I carried out some action research in my Primary school last year; investigating the ways pupils respond to teachers' questions (this was prior to the introduction of Ipads). The research included interviews with groups of Upper KS2 pupils, email interviews with teachers; and questionnaires from parents, pupils and teachers. -
The alternative response approaches investigated were:
-Random Selection- lollysticks (lolly lotto)
-Choosing a particular child
-Visual response equipment
(e.g. Number fans, digit cards, money fans etc)
-Voting (investigated in my MA)
My findings were that (at my school, and perhaps similar schools):
-Ask less questions (to encourage children to ask more!)
-Plan response approaches that encourage children to ‘think and interact for more of the learning time’ (i.e. random selection, voting etc), instead of overreliance upon ‘hands up’.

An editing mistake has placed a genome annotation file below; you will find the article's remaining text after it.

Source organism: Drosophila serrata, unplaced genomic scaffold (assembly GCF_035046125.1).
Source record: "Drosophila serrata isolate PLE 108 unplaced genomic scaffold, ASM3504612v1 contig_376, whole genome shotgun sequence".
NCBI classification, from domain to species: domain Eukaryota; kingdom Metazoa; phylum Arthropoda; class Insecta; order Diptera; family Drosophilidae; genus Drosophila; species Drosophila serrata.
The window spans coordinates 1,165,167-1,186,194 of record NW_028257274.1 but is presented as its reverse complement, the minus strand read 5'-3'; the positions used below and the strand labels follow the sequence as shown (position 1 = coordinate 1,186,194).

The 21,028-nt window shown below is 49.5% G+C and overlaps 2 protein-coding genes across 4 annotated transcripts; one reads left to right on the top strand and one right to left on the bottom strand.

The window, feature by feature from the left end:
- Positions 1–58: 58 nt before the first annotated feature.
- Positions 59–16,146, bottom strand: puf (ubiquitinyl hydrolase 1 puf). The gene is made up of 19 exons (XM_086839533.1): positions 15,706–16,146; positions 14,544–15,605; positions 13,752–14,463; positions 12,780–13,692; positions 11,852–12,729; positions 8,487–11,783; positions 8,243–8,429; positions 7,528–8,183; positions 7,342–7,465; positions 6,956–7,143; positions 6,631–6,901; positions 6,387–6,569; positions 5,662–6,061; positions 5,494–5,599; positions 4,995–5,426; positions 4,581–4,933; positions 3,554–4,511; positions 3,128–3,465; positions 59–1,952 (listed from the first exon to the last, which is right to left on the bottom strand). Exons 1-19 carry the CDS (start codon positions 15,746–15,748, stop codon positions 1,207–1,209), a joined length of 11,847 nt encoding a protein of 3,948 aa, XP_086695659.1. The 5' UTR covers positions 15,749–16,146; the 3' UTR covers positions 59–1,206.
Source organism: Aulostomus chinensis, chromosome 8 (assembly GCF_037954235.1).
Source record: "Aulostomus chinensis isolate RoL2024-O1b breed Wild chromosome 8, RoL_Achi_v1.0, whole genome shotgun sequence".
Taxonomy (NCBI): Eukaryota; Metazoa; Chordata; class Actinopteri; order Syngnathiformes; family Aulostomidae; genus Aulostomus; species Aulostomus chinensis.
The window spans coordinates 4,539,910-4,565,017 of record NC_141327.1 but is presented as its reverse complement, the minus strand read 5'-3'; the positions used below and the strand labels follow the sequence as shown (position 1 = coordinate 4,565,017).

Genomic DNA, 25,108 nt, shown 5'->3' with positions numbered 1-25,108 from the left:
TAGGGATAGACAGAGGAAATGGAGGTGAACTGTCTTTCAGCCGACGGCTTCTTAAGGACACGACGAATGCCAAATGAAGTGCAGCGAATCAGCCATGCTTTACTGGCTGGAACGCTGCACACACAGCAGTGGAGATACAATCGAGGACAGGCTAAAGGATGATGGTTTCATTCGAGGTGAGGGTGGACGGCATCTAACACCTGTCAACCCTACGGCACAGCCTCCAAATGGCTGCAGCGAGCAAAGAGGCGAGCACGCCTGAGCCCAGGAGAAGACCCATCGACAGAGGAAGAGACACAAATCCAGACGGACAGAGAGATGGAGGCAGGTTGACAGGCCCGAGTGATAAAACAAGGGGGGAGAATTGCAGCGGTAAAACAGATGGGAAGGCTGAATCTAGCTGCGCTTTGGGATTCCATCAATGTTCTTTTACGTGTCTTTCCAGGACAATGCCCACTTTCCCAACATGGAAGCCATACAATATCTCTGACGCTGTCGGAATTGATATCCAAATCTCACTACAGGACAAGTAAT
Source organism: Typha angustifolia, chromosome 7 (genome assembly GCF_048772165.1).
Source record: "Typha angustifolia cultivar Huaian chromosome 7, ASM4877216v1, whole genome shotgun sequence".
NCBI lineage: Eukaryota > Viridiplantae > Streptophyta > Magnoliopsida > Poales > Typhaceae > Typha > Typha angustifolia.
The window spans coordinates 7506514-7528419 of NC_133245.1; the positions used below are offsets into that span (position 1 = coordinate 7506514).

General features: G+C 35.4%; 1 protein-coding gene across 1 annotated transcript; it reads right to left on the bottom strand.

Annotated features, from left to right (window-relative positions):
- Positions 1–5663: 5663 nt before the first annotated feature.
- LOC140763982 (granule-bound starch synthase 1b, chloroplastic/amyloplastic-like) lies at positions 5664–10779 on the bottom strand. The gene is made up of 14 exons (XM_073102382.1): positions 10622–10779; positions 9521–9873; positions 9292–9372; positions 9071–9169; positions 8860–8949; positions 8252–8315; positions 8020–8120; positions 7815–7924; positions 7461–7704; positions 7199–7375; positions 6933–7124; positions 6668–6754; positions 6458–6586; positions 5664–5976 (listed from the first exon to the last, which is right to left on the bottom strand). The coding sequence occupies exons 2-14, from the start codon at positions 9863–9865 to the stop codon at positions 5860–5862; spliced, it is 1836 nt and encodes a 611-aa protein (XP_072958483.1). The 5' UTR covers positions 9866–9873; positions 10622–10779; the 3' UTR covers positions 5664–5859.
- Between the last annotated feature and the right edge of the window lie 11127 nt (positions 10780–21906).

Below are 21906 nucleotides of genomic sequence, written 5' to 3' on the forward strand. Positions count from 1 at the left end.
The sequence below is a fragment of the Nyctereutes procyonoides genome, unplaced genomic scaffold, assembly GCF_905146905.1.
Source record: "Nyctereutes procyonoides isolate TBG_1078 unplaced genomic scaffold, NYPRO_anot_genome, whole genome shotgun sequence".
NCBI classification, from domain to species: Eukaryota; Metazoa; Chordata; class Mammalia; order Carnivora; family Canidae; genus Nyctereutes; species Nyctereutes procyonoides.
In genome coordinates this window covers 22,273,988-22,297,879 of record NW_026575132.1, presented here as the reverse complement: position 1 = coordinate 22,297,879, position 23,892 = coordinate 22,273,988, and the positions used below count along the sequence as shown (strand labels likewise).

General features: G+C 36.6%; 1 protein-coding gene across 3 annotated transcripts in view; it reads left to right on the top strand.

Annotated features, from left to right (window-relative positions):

-Make judgements about which approach (e.g. selecting a particular child, random selection using lollysticks) would suit the lesson content and pupils’ understanding of it, at certain points throughout classroom talk.
-Arrange pupils in the room so they have an equal chance of receiving attention from the teacher.
-Explain, to pupils, how the response approaches work (including laws of probability)- as pupils didn't feel that teachers were always being fair when they selected pupils to answer questions.
-Plan teacher-led (and TA led) small groups to further develop issues/misconceptions arising from whole-class discussions (it appeared that Literacy hour style guided groups were on the decline).
-Explore the potential of polling apps on mobile devices e.g. Kahoot
I would be interested to receive any comments about this work. Thanks for reading my post.
Saturday, 27 September 2014
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